The Date: March 24, 2009
The Venue: Primehouse, New York
Key Execs: Henry Schleiff, president-CEO, Crown Media Holdings; Bill Abbott, exec VP-ad sales, Hallmark Channel and Hallmark Movie Channel; David Kenin, exec VP-programming
The Food: A hefty, hearty menu with a choice of crab cakes or tuna tartare to start; a 16-ounce Kansas City steak or, for the light eaters, grilled salmon, with potatoes and macaroni and cheese on the side; and for dessert, triple-layer chocolate cake or a sorbet trio, in case you didn't eat five courses already. What recession?
The Drinks: A selection of white or red wine for the lunch press presentation, which helped take the edge off for a troubled publishing industry.
The Swag: A whole tote bag's worth of goodies from the family-friendly network: a miniature picture frame from Leeman; a DVD of "Willy Wonka and the Chocolate Factory" (Gene Wilder version, thank goodness); a half-dozen spring-themed greeting cards from Hallmark Gold Crown; a Nike iPod Sport Kit, for clients who want to "run with the C3 leader"; glass, ice cube-shaped tea-light holders from Red Envelope; a Hallmark Channel movie three-pack; and a golden yellow baseball cap, presumably a tongue-in-cheek take on wearing a Gold Crown around the city.
The Ratings Game: Hallmark Channel continues to become a frequent top-10 player in prime time on the strength of its original movies, which have averaged a 2.4 household rating, with 3.8 million total viewers in 2009. Adults 25 to 54 and women 25 to 54 are up 26% and 30%, respectively, during the time period.
Last Year's Take: Hallmark Channel banked $223 million in ad revenue in 2008, up 8.4% from 2007, according to the company's full-year earnings report to investors.
The Scene: Here's a candid pitch you don't hear very often from a TV network during upfront season: "predictability."
That's Hallmark Channel's buzzword for advertisers and audiences alike as it continues its investment in family-friendly programming and original movies in 2009. "I think it's about offering predictability in an unpredictable world," Crown Media CEO Henry Schleiff said at the network's upfront presentation to press in New York. "After a long day at work, or a long day looking for work, people are looking for predictability in their lives."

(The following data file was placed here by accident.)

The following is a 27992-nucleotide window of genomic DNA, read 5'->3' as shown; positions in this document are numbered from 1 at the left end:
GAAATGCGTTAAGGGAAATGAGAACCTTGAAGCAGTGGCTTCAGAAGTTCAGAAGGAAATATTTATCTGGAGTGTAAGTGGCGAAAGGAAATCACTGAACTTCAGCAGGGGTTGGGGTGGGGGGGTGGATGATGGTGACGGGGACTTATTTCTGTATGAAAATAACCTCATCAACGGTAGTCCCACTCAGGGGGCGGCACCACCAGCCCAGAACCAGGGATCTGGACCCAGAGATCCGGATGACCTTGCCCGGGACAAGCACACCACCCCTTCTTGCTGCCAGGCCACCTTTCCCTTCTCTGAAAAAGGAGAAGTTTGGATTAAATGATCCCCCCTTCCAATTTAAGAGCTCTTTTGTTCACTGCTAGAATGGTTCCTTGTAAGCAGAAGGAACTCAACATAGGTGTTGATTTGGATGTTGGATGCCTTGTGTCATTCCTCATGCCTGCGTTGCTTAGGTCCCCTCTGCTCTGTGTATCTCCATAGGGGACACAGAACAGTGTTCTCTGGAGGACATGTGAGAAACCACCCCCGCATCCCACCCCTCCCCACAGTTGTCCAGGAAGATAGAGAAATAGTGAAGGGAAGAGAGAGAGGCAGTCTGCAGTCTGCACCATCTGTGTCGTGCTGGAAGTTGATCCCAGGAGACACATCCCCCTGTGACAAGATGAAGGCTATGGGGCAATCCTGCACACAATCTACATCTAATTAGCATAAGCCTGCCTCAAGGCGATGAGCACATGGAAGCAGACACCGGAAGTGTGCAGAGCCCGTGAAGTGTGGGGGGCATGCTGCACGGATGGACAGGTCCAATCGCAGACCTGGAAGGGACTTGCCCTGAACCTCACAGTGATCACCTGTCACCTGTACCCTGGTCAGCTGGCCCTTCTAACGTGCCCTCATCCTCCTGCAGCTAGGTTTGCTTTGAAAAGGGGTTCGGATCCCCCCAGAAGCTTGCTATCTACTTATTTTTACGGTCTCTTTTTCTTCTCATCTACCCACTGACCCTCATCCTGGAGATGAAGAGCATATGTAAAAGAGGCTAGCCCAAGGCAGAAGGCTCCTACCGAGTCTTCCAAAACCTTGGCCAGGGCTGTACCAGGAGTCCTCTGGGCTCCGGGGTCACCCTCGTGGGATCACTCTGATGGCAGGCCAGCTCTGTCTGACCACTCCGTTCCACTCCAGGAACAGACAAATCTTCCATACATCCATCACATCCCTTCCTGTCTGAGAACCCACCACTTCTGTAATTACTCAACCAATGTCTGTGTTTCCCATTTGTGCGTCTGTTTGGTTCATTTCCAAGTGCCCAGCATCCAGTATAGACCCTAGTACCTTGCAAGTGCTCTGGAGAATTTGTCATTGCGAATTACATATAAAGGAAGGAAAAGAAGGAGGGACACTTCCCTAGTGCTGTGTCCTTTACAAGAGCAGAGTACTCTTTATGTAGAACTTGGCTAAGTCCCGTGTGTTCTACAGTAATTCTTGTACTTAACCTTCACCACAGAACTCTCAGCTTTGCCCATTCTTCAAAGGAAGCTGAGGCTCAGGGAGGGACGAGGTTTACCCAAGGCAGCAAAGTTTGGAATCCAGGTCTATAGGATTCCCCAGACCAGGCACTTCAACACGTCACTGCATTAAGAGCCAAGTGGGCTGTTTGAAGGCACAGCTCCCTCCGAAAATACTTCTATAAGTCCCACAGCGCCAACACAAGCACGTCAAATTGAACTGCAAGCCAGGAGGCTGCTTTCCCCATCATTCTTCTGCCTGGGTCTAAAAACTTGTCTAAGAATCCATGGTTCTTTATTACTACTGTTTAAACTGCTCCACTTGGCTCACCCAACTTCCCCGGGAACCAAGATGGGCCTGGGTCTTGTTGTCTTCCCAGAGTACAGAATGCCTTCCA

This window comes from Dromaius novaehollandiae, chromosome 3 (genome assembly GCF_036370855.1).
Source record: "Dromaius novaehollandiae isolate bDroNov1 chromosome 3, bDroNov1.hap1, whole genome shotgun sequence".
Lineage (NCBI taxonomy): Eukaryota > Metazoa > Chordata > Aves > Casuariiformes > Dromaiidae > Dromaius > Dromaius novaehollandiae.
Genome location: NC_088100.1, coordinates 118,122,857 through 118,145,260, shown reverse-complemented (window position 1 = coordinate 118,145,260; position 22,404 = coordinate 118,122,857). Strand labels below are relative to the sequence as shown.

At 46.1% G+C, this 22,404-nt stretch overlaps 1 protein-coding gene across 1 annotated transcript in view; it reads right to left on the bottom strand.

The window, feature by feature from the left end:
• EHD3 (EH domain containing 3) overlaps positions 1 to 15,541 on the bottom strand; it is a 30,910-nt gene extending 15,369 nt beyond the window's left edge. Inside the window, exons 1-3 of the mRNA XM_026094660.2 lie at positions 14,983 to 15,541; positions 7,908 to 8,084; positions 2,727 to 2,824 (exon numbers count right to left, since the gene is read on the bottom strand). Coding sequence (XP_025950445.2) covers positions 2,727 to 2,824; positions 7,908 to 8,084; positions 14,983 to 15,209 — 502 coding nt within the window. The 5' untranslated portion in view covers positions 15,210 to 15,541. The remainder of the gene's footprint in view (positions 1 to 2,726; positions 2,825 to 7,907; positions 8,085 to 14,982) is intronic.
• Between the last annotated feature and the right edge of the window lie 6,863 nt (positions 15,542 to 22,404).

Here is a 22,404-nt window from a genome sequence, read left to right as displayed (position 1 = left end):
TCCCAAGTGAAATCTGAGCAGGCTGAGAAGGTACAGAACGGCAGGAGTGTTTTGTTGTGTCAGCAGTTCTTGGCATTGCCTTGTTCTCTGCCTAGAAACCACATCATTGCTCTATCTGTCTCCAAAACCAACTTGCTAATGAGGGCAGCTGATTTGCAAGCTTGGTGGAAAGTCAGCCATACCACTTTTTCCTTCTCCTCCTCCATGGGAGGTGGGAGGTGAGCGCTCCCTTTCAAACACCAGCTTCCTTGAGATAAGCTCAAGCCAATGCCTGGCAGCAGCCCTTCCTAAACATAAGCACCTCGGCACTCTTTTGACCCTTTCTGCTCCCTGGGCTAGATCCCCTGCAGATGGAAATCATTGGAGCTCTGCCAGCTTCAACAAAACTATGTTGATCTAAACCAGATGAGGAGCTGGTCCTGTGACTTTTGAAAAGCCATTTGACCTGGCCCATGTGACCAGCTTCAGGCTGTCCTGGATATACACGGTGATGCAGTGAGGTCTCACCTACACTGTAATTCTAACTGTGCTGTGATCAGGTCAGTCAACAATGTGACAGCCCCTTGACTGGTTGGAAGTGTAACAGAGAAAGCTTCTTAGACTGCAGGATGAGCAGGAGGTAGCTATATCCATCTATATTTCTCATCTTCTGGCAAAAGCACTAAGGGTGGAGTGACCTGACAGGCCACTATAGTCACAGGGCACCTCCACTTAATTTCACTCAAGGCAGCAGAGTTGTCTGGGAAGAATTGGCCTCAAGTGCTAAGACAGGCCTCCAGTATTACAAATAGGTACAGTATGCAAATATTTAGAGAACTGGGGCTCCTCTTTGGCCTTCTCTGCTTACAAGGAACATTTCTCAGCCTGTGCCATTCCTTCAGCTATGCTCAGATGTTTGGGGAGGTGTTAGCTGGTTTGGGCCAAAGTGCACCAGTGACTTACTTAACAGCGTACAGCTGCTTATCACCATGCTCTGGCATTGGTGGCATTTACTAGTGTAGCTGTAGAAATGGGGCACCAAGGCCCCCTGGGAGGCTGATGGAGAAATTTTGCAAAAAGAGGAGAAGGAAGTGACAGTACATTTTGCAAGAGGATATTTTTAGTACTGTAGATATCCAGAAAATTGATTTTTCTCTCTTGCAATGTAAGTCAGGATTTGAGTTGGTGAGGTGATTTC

To that end, Crown Media is investing in 35 original movies for the 2009-2010 season that revolve around Hallmark's three key brand attributes: heart, hearth and home. "We're very proud, especially in this economic environment, that our programming so clearly shouts our brand," Mr. Schleiff said.
And brands are still finding value in Hallmark, with first-quarter ad sales poised to finish upward of 20% higher than the same time period in 2008. The bulk of that growth is driven by Hallmark's efforts to quantify the spending habits of baby boomers, its largest demo, as the first cable-network partner for Nielsen's Homescan Panel products. A recent custom study with Nielsen Fusion found that Hallmark Channel's cross-platform audience, roughly 65.5% of U.S. homes, accounted for $280 billion in annual spending on consumer package goods, or 65.5% of total consumer spending in the category.
The research study's first advertiser, Nestle Toll House, ran a 2008 holiday campaign on-air, online, in the nearly 4,000 Hallmark Gold Crown stores, in Hallmark magazine and, for the first time, in Walmart stores. The study found that consumers exposed to the promotion accounted for $441 million in spending on the Nestle brand, totaling almost half of total spending for Toll House. Hallmark "brand enthusiasts," as the study dubbed them, were also found to be 10% more likely to spend on brands like Nestle Toll House per year than consumers not exposed to any Hallmark brands. "As a leader in reaching this consumer base, Hallmark is strategically positioned to help clients attract baby boomers who will, in turn, open their wallets and make product purchases," said Bill Abbott, Hallmark Channel's exec VP-ad sales.
Other highlights from the Nielsen study include baby boomers' 55% share of spending on two-thirds of more than 6,000 individual brands measured by Nielsen, with little distinction from non-boomer households in terms of brand loyalty. Despite these results, Nielsen found many of the measured brands do not target baby boomers in their media strategies. "These findings provide further proof that the baby-boomer audience is a powerful segment of the population for any advertiser to include in their media mix."